Essay about SHOULD CAPITAL PUNISHMENT BE BANNED?

English_Master May 9, 2016 No Comments

SHOULD CAPITAL PUNISHMENT BE BANNED?

The right of the state to take the life of a person con­victed of certain crimes is deeply rooted in concepts of gov­ernmental sovereignty and has been recognized in England as the source of our Common Law and most other historic governmental systems around the world throughout history. In the beginning of the twenty-first century, many are begin­ning to doubt the wisdom of government sanctioned murder under the name of capital punishment in criminal justice sys­tem. There is debate over the morals and effectiveness of such a harsh and irreversible sentence. Most commonly, the death penalty is challenged as a violation of the Eighth Amend­ment, which says that the U.S. cannot use “cruel and unu­sual.” punishment. The purpose of our entire criminal justice system is to protect the rights of life, liberty, and property for all its citizens. To do this, the punishment for crime must be harsh enough to deter potential criminals. Unfortunately, the death penalty may just be an easy escape for the criminal. Criminals should have to face the enormity of the crimes they committed everyday of their lives — they need a punishment to fit their crime. If the society kills the killers, then the moral line between the killer and the society becomes blurred. The death penalty is state sponsored killing. Capital punishment should be stopped, because it is unjust, ineffective deterrent, and a broken system.

First, capital punishment cannot be justified. Capital punishment is a serious failure of humanity, immoral and an act of torture. Every human being deserves the dignity of life. This includes the most brutal of murderers. It is an indication of how little our government values human life. We do not condone torture or cruelty but it cannot be denied that some executions are botched and those executed suffer extended pain. Even those who die instantly suffer mental anguish lead­ing up to the execution. Examples of torture and cruelty are documented in Florida within the last few years. In 1997, Pedro Medina’s head caught fire while he was being electro­cuted in Florida (Progressive 65). State attorney general Bob Butterworth commented, “People who wish to commit mur­der, they better not do it in the state of Florida, because we may have a problem with our electric chair (Progressive 65). In 1999, that state had another botched execution in June; Allen Lee Davis started to bleed profusely from the nose and appeared to suffer extreme pain during electrocution. After the machine was turned off, he continued to breath. “Wit­nesses say his chest rose and fell about ten times before he went still,” reported the New York Times (Progressive 65). Florida’s legislative solution to these atrocities has been to offer an alternative method of execution in the form of lethal injection. Although the electric chair is gruesome, other meth­ods of execution currently practiced in other areas of the United States- particularly hanging and the gas chamber- are capable of producing excruciating pain as well. Robert Murray was sentenced to death for two murders he committed with his brother in 1991 who is imprisoned in Arizona. Murray expressed his own feelings in the following statement,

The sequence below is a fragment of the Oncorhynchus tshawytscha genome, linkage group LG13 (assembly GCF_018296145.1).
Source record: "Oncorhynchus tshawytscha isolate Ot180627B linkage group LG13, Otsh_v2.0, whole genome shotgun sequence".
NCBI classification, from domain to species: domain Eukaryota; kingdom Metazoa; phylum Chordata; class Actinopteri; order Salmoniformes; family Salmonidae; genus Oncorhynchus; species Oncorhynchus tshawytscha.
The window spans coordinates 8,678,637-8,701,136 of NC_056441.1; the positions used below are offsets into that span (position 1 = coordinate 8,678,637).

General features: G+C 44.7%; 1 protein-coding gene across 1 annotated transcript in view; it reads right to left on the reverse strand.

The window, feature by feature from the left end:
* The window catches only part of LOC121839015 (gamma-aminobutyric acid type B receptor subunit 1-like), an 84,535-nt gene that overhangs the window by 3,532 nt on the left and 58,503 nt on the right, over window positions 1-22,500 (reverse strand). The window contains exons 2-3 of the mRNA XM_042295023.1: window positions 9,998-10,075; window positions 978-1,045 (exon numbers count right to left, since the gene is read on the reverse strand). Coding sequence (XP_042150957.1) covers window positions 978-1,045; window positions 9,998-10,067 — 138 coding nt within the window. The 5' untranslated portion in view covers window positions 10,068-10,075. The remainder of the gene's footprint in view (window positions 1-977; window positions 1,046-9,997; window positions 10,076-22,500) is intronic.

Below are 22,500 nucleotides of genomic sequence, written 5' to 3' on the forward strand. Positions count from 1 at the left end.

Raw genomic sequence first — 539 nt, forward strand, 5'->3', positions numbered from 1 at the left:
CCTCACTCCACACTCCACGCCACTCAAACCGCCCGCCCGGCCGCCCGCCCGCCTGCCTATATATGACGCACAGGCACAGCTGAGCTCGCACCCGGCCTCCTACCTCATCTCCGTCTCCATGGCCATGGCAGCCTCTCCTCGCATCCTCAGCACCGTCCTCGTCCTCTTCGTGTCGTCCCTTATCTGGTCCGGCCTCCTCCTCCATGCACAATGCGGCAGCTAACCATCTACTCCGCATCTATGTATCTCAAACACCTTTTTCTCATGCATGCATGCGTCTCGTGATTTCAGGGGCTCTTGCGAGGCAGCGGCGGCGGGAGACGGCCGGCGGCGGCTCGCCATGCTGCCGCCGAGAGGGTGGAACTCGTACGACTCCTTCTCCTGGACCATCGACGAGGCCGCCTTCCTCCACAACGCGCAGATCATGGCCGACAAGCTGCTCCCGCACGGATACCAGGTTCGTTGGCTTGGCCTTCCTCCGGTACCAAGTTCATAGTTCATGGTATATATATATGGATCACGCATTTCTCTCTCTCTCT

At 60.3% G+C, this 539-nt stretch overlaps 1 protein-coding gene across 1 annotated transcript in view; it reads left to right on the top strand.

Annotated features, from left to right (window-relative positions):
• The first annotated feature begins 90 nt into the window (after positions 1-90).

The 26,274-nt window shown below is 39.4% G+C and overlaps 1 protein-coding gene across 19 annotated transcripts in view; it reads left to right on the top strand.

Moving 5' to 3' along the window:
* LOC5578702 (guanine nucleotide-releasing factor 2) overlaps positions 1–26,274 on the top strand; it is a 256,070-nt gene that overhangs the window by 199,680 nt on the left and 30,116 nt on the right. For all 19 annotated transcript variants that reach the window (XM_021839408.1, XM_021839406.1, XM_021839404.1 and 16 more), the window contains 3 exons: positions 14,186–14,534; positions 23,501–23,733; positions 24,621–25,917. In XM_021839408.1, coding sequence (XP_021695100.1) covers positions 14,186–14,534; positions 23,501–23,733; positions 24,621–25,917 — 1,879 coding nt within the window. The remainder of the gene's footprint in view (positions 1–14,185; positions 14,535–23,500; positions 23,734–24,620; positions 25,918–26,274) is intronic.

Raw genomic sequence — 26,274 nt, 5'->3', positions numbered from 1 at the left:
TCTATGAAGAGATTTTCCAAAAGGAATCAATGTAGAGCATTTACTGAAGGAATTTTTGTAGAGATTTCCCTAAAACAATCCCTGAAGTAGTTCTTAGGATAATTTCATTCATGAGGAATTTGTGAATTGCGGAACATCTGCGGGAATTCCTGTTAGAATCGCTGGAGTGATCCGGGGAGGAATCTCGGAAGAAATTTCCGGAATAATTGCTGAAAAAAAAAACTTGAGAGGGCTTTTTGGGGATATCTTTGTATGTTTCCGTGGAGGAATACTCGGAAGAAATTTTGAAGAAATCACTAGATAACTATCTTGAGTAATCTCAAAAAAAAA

They have given me two methods to consider: lethal in­jection and lethal gas. I often imagine myself in the gas cham­ber and try to guess at the difference between dying there and dying by lethal injection. But I just keep coming back to the outcome. I wanted to ask someone’s advice about which method I should choose, but dead is dead,… there is much more to death by injection than just falling asleep, beginning with the long wait on death row, the terror of being taken to the death house, the helpless panic of being strapped to a ta­ble, and finally the sense of utter loss as the curtain is opened. (Murray 60)

Sunil Dutta is a sergeant of the Los Angeles police de­partment, expressed his own opinion about capital punish­ment. As a police officer, I often see the results of human de­pravity. I see incidents of such brutal behavior that my com­passion dissolves like a candle flame swept by a tornado… the practice of capital punishment, particularly by our “jus­tice system,” reveals a serious failure in our humanity. We no longer burn witches or keep slaves or have monarchs dictate our lives. Capital punishment is similarly anachronistic. (Dutta 41).

In addition to inhumanity, by providing death penalty-the society is playing as a god which is an immoral activity. Not only do the societies play the role of God by judging who will die and who will live, by supporting the death penalty we send out the dangerous message to impressionable minds that violence is a way to resolve problems.